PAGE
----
This is a comprehensive study of metalworking in Kenya of the recent past, based on over 10 years of extensive research. The author writes with the explicit aim of helping archaeologists to understand ancient iron-working through ethnographic analogy focusing on material remains of observed processes. She studies the Smith's workshop and tolls, manufacturing techniques, and the products produced. She also considers the association of African iron-working with the Bantu spread.Jean Brown. Mandrels are commonly used for making sockets, wood mandrels being used for sockets which need only rough work and for bells. ... The terminals are flattened with a hammer and the bracelet is then bent into shape. Bending is anbsp;...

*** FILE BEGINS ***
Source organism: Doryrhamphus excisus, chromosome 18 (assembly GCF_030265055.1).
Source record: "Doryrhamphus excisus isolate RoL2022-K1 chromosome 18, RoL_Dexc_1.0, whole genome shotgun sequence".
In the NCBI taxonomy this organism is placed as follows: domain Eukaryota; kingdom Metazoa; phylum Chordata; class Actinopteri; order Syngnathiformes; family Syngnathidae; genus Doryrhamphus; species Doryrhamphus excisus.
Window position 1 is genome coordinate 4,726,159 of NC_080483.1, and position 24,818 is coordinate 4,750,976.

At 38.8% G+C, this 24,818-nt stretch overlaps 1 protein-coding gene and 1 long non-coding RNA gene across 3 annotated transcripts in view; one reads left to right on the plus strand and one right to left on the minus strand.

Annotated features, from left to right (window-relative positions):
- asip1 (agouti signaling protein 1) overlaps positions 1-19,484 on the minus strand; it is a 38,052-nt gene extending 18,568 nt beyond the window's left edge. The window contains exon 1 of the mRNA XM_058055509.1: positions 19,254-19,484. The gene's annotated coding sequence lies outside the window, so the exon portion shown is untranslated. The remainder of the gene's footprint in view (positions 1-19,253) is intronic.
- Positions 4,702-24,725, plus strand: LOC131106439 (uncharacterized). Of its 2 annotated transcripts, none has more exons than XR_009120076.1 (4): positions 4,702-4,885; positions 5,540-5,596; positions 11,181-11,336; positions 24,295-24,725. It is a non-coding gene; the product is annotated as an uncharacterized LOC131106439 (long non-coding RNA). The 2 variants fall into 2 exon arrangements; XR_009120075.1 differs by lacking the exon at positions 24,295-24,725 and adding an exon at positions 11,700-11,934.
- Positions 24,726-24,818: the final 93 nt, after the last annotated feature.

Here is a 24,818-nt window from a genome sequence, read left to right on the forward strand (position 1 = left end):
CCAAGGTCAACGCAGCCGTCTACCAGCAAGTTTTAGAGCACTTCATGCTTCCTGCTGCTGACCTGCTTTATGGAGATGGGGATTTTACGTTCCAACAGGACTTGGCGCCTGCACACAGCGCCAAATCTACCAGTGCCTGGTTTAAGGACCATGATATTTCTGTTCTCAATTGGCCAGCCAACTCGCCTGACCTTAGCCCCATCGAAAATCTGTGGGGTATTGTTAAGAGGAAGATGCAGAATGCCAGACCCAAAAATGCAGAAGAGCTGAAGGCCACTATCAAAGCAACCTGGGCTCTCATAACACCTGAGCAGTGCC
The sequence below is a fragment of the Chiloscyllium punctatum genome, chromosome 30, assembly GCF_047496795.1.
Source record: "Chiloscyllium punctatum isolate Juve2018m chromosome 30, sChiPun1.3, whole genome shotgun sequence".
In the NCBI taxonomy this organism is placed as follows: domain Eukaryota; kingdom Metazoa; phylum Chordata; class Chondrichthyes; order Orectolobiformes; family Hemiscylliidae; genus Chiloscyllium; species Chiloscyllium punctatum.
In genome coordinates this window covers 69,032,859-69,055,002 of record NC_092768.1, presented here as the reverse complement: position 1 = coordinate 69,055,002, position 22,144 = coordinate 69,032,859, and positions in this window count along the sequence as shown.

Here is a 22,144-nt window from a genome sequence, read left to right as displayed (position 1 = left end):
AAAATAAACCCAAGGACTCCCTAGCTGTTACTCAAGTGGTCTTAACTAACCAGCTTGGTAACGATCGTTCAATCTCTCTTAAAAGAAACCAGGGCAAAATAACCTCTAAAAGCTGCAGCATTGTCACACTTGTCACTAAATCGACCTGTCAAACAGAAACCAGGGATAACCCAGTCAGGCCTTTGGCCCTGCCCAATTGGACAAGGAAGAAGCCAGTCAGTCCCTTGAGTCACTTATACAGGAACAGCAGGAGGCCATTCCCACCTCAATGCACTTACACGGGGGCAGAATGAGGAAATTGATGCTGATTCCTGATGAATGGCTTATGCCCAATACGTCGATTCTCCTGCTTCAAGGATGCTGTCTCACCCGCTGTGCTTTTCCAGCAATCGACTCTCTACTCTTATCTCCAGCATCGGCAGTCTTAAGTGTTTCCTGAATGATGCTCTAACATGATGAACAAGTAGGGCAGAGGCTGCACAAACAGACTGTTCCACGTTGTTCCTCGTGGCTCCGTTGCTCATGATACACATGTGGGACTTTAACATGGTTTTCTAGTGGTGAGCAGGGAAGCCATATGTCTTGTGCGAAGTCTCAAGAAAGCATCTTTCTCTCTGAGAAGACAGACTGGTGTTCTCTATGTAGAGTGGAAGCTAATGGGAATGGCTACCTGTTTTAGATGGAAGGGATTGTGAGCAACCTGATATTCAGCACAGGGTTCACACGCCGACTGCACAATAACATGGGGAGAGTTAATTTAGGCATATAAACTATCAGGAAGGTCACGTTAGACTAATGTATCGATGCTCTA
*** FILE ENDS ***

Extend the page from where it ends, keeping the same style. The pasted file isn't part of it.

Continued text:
|Title||:||Traditional Metalworking in Kenya|
|Publisher||:||Oxbow Books Limited - 1995|